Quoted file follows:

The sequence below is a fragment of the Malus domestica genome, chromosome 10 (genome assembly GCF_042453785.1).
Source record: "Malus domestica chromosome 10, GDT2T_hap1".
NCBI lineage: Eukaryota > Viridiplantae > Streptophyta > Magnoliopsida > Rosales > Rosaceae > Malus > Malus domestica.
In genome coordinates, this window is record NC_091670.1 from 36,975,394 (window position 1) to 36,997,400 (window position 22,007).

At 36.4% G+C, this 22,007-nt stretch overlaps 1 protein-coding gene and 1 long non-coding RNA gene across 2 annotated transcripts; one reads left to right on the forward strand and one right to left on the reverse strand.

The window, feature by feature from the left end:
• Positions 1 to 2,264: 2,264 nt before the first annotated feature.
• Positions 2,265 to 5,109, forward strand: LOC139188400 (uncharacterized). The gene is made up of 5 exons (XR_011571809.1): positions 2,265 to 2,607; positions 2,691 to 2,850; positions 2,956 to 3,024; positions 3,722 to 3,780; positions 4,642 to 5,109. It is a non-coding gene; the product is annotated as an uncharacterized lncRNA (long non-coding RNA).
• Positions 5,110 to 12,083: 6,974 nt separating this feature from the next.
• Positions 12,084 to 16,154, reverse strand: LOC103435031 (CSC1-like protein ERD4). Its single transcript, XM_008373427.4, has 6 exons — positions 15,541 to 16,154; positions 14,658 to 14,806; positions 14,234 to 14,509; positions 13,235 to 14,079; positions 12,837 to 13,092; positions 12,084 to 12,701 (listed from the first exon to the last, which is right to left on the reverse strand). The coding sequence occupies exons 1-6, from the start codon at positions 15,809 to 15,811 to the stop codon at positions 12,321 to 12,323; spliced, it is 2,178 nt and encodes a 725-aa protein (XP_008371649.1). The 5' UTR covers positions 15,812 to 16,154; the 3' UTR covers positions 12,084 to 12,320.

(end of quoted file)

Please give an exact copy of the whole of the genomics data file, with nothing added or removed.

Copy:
The sequence below is a fragment of the Malus domestica genome, chromosome 10 (genome assembly GCF_042453785.1).
Source record: "Malus domestica chromosome 10, GDT2T_hap1".
NCBI lineage: Eukaryota > Viridiplantae > Streptophyta > Magnoliopsida > Rosales > Rosaceae > Malus > Malus domestica.
In genome coordinates, this window is record NC_091670.1 from 36,975,394 (window position 1) to 36,997,400 (window position 22,007).

At 36.4% G+C, this 22,007-nt stretch overlaps 1 protein-coding gene and 1 long non-coding RNA gene across 2 annotated transcripts; one reads left to right on the forward strand and one right to left on the reverse strand.

The window, feature by feature from the left end:
• Positions 1 to 2,264: 2,264 nt before the first annotated feature.
• Positions 2,265 to 5,109, forward strand: LOC139188400 (uncharacterized). The gene is made up of 5 exons (XR_011571809.1): positions 2,265 to 2,607; positions 2,691 to 2,850; positions 2,956 to 3,024; positions 3,722 to 3,780; positions 4,642 to 5,109. It is a non-coding gene; the product is annotated as an uncharacterized lncRNA (long non-coding RNA).
• Positions 5,110 to 12,083: 6,974 nt separating this feature from the next.
• Positions 12,084 to 16,154, reverse strand: LOC103435031 (CSC1-like protein ERD4). Its single transcript, XM_008373427.4, has 6 exons — positions 15,541 to 16,154; positions 14,658 to 14,806; positions 14,234 to 14,509; positions 13,235 to 14,079; positions 12,837 to 13,092; positions 12,084 to 12,701 (listed from the first exon to the last, which is right to left on the reverse strand). The coding sequence occupies exons 1-6, from the start codon at positions 15,809 to 15,811 to the stop codon at positions 12,321 to 12,323; spliced, it is 2,178 nt and encodes a 725-aa protein (XP_008371649.1). The 5' UTR covers positions 15,812 to 16,154; the 3' UTR covers positions 12,084 to 12,320.